Catholic Diocese of Spokane, Washington
Official News Magazine of the Diocese of Spokane
P.O. Box 48, Spokane WA 99210
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Seminarians are men committed to becoming whole, effective human beings
by Father Darrin Connall, for the Inland Register
(From the Oct. 4, 2007 edition of the Inland Register)
“I Will Give You Shepherds” is the title of a 1992 apostolic exhortation by Pope John Paul II in which he addresses all aspects of today’s priestly formation programs. The document is traditional in that it repeats previous Church teaching on the importance of solid academic and spiritual formation for seminarians. The revolutionary aspect of the document, however, can be found in the Holy Father’s emphasis on the importance of human formation.
The pope stated officially and bluntly that “the whole work of priestly formation would be deprived of its necessary foundation if it lacked a suitable human formation.” He is very clear: The first task of a seminarian is to become a well-formed human being. A seminarian should possess a personality and manner that permit him to become a bridge rather than an obstacle in leading others to Jesus Christ and his Church.
As I read the words of the Holy Father, I cannot help but remember the advice given to me be my sister many years ago. As a new seminarian, my sister told me in no uncertain terms that if I was going to be a priest I was supposed to guard against two things: dandruff and bad breath! No concern about my prayer life. No concern about my academic ability. No concern about my pastoral knowledge. Her only concern was that nothing get in the way of my ability to lead others to Jesus – most especially dandruff and bad breath. I believe that the blunt advice of my sister reflects what the Holy Father was trying to convey: One cannot become a whole and effective priest without first becoming a whole and effective human being.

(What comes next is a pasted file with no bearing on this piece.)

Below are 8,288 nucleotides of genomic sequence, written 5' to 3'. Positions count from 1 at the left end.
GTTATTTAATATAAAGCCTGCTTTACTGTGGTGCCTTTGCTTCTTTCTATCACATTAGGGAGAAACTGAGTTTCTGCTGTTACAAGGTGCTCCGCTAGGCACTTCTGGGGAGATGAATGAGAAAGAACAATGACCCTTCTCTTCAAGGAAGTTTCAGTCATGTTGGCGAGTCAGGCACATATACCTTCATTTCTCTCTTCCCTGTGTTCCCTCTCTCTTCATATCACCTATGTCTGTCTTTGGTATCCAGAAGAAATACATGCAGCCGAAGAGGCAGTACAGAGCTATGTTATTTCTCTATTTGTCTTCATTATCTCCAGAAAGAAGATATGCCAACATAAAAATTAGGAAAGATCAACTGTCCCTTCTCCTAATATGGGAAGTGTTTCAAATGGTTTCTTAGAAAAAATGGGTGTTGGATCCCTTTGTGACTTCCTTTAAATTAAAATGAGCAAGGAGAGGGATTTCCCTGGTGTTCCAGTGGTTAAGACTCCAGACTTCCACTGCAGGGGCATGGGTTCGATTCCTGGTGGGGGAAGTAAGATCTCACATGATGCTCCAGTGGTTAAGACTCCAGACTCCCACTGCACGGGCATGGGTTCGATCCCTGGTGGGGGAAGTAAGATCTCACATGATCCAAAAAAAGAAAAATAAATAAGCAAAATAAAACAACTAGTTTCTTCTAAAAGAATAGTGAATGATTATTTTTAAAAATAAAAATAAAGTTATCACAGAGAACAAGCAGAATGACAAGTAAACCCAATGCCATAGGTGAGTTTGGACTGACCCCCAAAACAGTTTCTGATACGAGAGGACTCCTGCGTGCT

The other aspects of human formation which the Holy Father outlines include a spirit of humility and an ability to relate to a wide variety of people. A seminarian should be thoughtful, grateful, courteous and kind. The Holy Father is not saying that candidates for priesthood must be free of human flaws. Rather, he recognizes the need for young men who are able to recognize those flaws and work to change and grow.
This is the kind of candidates the Church needs – ordinary guys from ordinary families who are willing to grow into well-formed men. We are not looking for perfection. Instead, the Church is looking for seminarians committed to life-long human formation – even if that means taking the unsolicited advice from a zealous sister!
(Father Connall is Director of Vocations and rector of Bishop White Seminary in Spokane. Contact him at email@example.com, or at (509) 326-3761; or write: Bishop White Seminary, 429 E. Sharp Ave., Spokane, WA 99202.)